I got his point too, but I thought it was cheap and cheesy to compare pollution from corporations (bad as it is) to terrorists purposefully poisoning water supplies with the intent of killing as many people as possible.

If he'd started a new thread, it might have been an interesting discussion. Tossed in to minimize (or imply that we're just as bad) terrorist activity, it just seemed in extremely poor taste.

--Cindi
Speakeasy Moderator
click here to email the mods

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I agree totally!

In reply to: Re: I think I caught your point, Dan

His comment was certainly in bad taste. He should have used a different group for comparison, no doubt about that, notably businesses.

As others had taken him to task quite well and thoroughly on it, I decided to try and move the discussion to one that was applicable to pollution by businesses.

Angeline
click here to email semods4@yahoo.com

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Re: I think I caught your point, Dan

In reply to: Re: I think I caught your point, Dan

Which is the greater threat, that posed by a theoretical attack by terrorists, or that posed by real companies knowingly pouring huge amounts of toxins causing real deaths and disabilities? Eliminating either threat is going to cost real money. Where is it better spent?

How do we measure risk?

Dan

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The highest risk, IMO...

In reply to: Re: I think I caught your point, Dan

The difference I see is that industrial pollution has been going on since the Industrial Revolution. Though it has contributed to a lot of health problems (some very serious) over the years, it has not resulted in mass deaths. The price we pay and have paid for modern living.

For terrorists to slip something into a water supply would result in mass deaths, which is their goal. They could sabotage water treatment plants, which would result in chaos and suffering, but deaths are their measure of success.

There is a water treatment plant within 4 blocks of me. It is now surrounded by undeveloped land and high fences. It makes me feel better.

There is a huge difference, Dan.

We measure risks every day of our lives. The threat of terrorism is a new comer to the list. It is harder to accept as the as the desire to kill in as many numbers as possible is unthinkable to us. Thus I put the threat at the top of the risk list. It could strike without warning.

Angeline
click here to email semods4@yahoo.com

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Re: The highest risk, IMO...

In reply to: The highest risk, IMO...

Tell that to the people that are left in Bhopal. And to the thousands that suffer from the effects of pollution.

I'm not saying that terrorism is not a real threat, but that there are other threats that we know intimately yet choose to ignore.

Dan

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Re: The highest risk, IMO...

In reply to: Re: The highest risk, IMO...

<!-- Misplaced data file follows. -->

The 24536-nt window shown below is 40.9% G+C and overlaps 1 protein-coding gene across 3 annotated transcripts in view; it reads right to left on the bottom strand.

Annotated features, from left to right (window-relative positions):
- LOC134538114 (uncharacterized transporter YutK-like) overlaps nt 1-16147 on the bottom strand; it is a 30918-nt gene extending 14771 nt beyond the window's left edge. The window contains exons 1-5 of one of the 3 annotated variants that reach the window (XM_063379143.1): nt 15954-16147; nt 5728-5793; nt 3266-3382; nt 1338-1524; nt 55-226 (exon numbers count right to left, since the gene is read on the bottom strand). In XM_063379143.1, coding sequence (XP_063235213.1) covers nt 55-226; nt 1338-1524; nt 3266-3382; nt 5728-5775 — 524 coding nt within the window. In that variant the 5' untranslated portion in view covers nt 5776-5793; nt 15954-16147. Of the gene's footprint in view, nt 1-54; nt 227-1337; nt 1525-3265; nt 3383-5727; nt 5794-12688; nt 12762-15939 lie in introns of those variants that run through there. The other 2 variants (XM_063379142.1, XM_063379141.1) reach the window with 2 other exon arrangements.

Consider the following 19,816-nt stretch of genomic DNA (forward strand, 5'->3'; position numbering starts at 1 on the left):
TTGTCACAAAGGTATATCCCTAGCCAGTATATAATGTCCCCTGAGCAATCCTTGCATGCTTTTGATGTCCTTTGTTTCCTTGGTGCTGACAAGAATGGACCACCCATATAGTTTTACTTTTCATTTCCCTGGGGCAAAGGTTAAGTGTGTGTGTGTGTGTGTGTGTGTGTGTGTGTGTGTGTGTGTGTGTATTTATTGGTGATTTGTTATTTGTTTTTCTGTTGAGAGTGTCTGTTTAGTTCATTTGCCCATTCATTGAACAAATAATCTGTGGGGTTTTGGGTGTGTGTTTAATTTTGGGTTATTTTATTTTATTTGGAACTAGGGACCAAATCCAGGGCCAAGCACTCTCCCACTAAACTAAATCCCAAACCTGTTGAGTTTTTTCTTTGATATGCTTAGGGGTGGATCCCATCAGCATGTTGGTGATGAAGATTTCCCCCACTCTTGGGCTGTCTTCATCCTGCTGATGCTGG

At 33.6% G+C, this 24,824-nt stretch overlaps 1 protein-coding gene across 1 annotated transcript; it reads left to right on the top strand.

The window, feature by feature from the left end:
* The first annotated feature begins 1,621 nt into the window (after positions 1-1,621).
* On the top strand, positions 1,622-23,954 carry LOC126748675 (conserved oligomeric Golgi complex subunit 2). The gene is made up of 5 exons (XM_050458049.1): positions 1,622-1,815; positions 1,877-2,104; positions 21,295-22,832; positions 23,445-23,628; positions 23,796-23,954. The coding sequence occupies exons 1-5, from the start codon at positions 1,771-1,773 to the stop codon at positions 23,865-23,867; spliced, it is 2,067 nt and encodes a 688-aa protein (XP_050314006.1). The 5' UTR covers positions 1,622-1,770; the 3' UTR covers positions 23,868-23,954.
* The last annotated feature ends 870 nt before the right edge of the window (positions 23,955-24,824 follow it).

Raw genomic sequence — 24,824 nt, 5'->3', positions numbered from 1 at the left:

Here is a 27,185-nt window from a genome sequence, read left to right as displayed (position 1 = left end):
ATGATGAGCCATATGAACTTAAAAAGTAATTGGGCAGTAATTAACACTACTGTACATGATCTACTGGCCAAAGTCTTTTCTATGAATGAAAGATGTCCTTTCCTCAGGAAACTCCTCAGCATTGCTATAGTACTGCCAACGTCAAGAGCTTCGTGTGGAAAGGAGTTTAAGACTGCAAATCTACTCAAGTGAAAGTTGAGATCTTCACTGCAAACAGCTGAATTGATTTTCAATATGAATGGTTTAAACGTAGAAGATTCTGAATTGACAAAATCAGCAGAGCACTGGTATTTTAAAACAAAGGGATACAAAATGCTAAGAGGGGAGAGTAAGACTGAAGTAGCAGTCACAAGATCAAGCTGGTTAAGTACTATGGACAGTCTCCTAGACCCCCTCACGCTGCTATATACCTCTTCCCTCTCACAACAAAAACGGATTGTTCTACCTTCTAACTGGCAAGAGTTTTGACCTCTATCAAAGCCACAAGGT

Yes, we do ignore threats with which we are intimate.

We ignore driving rules, buy top heavy and gas guzzling SUVs, don't heed weather-related warnings, send our long-growth lumber overseas, ruin the water table with new construction and pavement, pour the oil after changing it into the ground, dump our trash illegally, fail to keep guns and our medications where they can't be reached by children, don't lock our cars, use illegal drugs, practice unsafe sex, don't finish our antibiotic prescriptions, we live on fault lines.... on and on and on. And I live on a river, so take a risk.

We did learn a lesson from Three Mile Island. And, IMO, one from Bhopal.. Dupont no longer dumps into my river. We saved "the snail darter", which, like the "spotted owl" was only a symbol of preventing environmental disaster. We are returning the diverted water back to the Everglades.

We have been guilty of reacting rather than acting, but, to be fair, industrial growth has been a learning process. Some have been forced to change their modus operandi, but some have done it voluntarily. I think we are making progress. There are some excellent watch groups out there.

We all suffer from the effects of pollution. We contribute to it as individuals. But, again to be fair, it costs a lot of money to finance public transportation to the level it should be, and we don't have it.

We know the risks we take. Re: terrorism, we don't know from where, or how, it will come.

Angeline
click here to email semods4@yahoo.com

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Re: The highest risk, IMO...and

In reply to: The highest risk, IMO...

just like 9/11, when you least expect it, expect it. If no other lesson has been learned, it must be 'be prepared for anything'

TONI

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THIS is the way the left thinks?

In reply to: Re: I think I caught your point, Dan

> Which is the greater threat, that posed by a theoretical attack by terrorists, or that posed by real companies knowingly pouring huge amounts of toxins causing real deaths and disabilities? [emphasis mine]

I'm shaking my head in disbelief. If leftists cannot distinguish between the very real threat of terrorists who want to and are trying to kill all of us and industrial pollution, and apparently that is the case, I ask that you all please forever step aside and never occupy any position involving public security, public safety, or any position of public trust. Such warped reasoning is beyond my comprehension. I cannot IMAGINE where such thoughts could possibly originate, other than in the reprobate mind.

STILL shaking my head in disbelief.

SHEESH!~

DE

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Shaking my head too David

In reply to: THIS is the way the left thinks?

I am stunned by the perverse logic.

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Have to agree here. We are poisoning ourselves to death

In reply to: Re: I think I caught your point, Dan

Not only the water but the very ground we live on.Sad

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(NT) (NT) So very true Dan!

In reply to: Re: Terrorists planned to poison water supplies in West

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Well lookie here, Dan's cheering squad has arrived. Maybe...

In reply to: (NT) So very true Dan!

...Dan should know who he's dealing with. Dan: Get Mr. Thunell to tell you what he said to Ed O'Daniel one time....about the wolves etc. Byrds of a feather flock together. Eagles don't soar with Buzzards. Lions don't hang out with Hyenas.